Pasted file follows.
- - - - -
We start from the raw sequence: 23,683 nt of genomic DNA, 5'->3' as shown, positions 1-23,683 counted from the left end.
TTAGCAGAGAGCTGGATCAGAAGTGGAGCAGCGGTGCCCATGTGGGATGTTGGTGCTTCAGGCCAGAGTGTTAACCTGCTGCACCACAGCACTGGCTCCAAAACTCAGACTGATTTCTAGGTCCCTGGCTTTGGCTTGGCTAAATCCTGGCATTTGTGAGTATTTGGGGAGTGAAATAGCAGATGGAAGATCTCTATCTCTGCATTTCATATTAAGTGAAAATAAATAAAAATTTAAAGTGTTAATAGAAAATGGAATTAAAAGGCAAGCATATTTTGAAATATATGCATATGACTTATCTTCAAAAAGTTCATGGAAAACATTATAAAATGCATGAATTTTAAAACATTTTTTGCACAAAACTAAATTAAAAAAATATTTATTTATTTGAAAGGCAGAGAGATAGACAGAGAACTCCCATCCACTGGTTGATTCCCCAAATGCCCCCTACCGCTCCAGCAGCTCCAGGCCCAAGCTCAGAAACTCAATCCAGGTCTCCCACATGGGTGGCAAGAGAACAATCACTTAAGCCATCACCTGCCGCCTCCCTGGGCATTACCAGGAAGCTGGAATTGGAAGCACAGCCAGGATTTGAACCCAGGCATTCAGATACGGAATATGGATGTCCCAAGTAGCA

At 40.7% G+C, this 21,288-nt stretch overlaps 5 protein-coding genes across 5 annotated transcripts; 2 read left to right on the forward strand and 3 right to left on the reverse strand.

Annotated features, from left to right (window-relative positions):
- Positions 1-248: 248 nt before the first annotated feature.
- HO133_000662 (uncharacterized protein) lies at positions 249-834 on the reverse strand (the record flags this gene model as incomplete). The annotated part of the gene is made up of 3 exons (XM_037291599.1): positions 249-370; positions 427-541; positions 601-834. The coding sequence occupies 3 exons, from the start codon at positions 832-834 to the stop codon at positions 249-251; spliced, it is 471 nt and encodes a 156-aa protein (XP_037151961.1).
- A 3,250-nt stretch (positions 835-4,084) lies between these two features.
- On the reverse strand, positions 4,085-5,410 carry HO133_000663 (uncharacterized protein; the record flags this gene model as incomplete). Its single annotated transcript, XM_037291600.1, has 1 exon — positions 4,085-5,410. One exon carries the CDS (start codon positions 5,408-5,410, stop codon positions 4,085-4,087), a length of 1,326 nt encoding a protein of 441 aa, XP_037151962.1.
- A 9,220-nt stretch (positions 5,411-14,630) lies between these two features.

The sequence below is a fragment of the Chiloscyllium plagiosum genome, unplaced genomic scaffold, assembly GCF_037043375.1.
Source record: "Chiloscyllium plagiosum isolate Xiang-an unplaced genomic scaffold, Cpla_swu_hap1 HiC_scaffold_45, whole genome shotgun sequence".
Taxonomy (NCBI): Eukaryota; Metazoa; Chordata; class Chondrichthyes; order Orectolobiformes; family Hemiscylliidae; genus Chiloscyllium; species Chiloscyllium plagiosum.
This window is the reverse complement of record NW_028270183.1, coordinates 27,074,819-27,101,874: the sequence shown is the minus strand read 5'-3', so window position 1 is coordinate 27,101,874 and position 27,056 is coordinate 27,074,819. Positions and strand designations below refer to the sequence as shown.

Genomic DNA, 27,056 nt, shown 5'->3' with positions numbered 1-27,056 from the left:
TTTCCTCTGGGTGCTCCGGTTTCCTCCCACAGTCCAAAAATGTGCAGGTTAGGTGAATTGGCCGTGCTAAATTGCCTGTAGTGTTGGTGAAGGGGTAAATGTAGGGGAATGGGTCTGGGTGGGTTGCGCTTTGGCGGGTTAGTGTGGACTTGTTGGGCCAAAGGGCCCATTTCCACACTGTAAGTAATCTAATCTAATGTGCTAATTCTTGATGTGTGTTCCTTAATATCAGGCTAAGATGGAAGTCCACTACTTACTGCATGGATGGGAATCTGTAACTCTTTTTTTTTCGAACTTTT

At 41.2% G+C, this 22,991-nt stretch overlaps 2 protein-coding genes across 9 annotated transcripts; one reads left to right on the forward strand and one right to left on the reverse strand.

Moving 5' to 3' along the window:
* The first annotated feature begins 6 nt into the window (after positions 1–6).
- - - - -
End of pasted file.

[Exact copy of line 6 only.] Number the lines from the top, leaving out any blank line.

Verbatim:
- HO133_000662 (uncharacterized protein) lies at positions 249-834 on the reverse strand (the record flags this gene model as incomplete). The annotated part of the gene is made up of 3 exons (XM_037291599.1): positions 249-370; positions 427-541; positions 601-834. The coding sequence occupies 3 exons, from the start codon at positions 832-834 to the stop codon at positions 249-251; spliced, it is 471 nt and encodes a 156-aa protein (XP_037151961.1).